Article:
Legislation enacted after the ACA also did not support the government’s argument. The 2013 Continuing Appropriations Act required the government to certify eligibility for premium tax credits and reductions in cost-sharing before making the credits and reductions available. However, the court found that the temporary appropriations act merely allowed Congress to require certification of eligibility prior to monies being distributed; it did not create an appropriation for cost-sharing.

If you have any questions, do not hesitate to give us a call at the office, 314-993-4285.

*This information was received from CCH Federal Tax Weekly*

Affordable Care Act Penalty

Under the Affordable Care Act, there is a requirement to maintain minimum essential coverage. A penalty is imposed if an individual does not maintain the minimum coverage for themselves or any of their dependents for 1 or more months. The penalty is added to an individual’s tax return and accounted for as an additional amount of Federal tax owed.

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However, the penalty is treated differently under the Internal Revenue Code than other unpaid taxes. If a taxpayer fails to timely pay the penalty imposed under the Affordable Care Act they will not be subject to any criminal prosecution or penalty with respect to this failure. The use of liens and seizures otherwise authorized for collection of taxes does not apply to this penalty either.

If you have an amount due on your tax return before this penalty would be imposed, you can pay the normal income tax liability and leave the minimum coverage penalty unpaid and you will not be forced to pay it. They may send you threatening letters, but they cannot come after your personal assets or subject your wages to garnishment. Unfortunately, if you are overpaid on your income taxes and owe the penalty, they can reduce your refund by the penalty but not less than zero.

Be aware that the restriction on liens only applies to the filing a notice of federal tax lien, no to the lien itself. A federal tax lien arises automatically whether it is recorded or not. The failure to pay becomes a lien on the taxpayer’s property once assessed, but they cannot enforce that lien. The penalty will accrue interest if it is left unpaid, but once again all a taxpayer will likely receive is a nasty letter stating the balance.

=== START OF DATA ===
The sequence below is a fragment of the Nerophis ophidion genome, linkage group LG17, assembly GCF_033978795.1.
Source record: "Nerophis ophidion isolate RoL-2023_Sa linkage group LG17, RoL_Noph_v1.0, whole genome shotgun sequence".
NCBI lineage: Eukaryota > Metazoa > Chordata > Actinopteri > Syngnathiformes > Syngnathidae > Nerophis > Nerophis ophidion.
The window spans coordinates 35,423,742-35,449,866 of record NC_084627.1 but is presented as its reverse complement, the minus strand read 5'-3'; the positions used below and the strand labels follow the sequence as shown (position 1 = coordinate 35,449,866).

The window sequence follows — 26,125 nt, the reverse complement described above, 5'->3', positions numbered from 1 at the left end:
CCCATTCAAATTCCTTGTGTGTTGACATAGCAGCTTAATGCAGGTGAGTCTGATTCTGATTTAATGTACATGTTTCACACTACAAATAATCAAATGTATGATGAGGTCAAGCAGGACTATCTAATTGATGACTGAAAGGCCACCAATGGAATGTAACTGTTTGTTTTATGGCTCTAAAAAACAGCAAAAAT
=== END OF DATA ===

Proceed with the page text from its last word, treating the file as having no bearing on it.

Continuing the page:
The issue begins once the taxpayer with an unpaid penalty dies. If a taxpayer dies without having paid the penalty then the lien can be enforced upon their estate making the assets in the taxpayer’s estate subject to the penalty and interest that accrued on the balance.

So while you would not be forced to pay the penalty while you are living, your estate would be subject to any outstanding penalty upon your death.


If you have any questions regarding the Affordable Care Act Penalty, please contact us at (314) 993-4285 or office@hkaglobal.com.

Notify your tax preparer if you purchase health insurance through the SHOP Marketplace!

MO Healthcare ExchangeIf you are an employer who has purchased their employee’s health insurance through the “Healthcare Exchange” or the “Small Business Health Options Programs (SHOP) Marketplace”, don’t forget to alert your tax preparer.

Beginning in the 2014 tax year, a new form (Form 1095-A) will be required for you, as will a few changes to your standard Form 1040.

You should also prepare for a delay in the preparation of your tax return, as there is an expected delay in the receipt of the Form 1095-A.

If you have any questions or concerns about the ACA, please call our office at 314-993-4285 or e-mail us at office@hkaglobal.com.

Important change to the small business health insurance tax credit!

IMO Healthcare Changesn accordance with changes to the healthcare law, the Affordable Care Act (ACA), beginning with the 2014 tax year small business employers will be unable to take a credit for employee’s health insurance unless the policies were purchased through the Small Business Health Options Programs (SHOP) Marketplace. However, if employers do purchase their employee’s health insurance through SHOP, the credit has increased from the previous amount of 35% up to a maximum of 50% of premiums paid.

If you have any questions or concerns about the ACA, please call our office at 314-993-4285 or e-mail us at office@hkaglobal.com.

New Bill Passed: Employers Are Not Required to Insure Contraceptives

Veto_Override_1The Missouri Legislature passed a law on September 10th which overrides the Federal mandate on birth control. This new law means that individuals, employers, and insurers can cite religious or moral exemptions from mandatory insurance coverage for abortion, contraception, and sterilization. This law also requires insurers to provide policies without these coverages for any individuals or employers that request it and gives grounds to file a lawsuit against insurers if they refuse to provide such policies. Although oppositions are occurring throughout the state, most provisions of the law have already taken effect.

If you would like to learn how this bill could affect you, please call our office at 314-993-4285.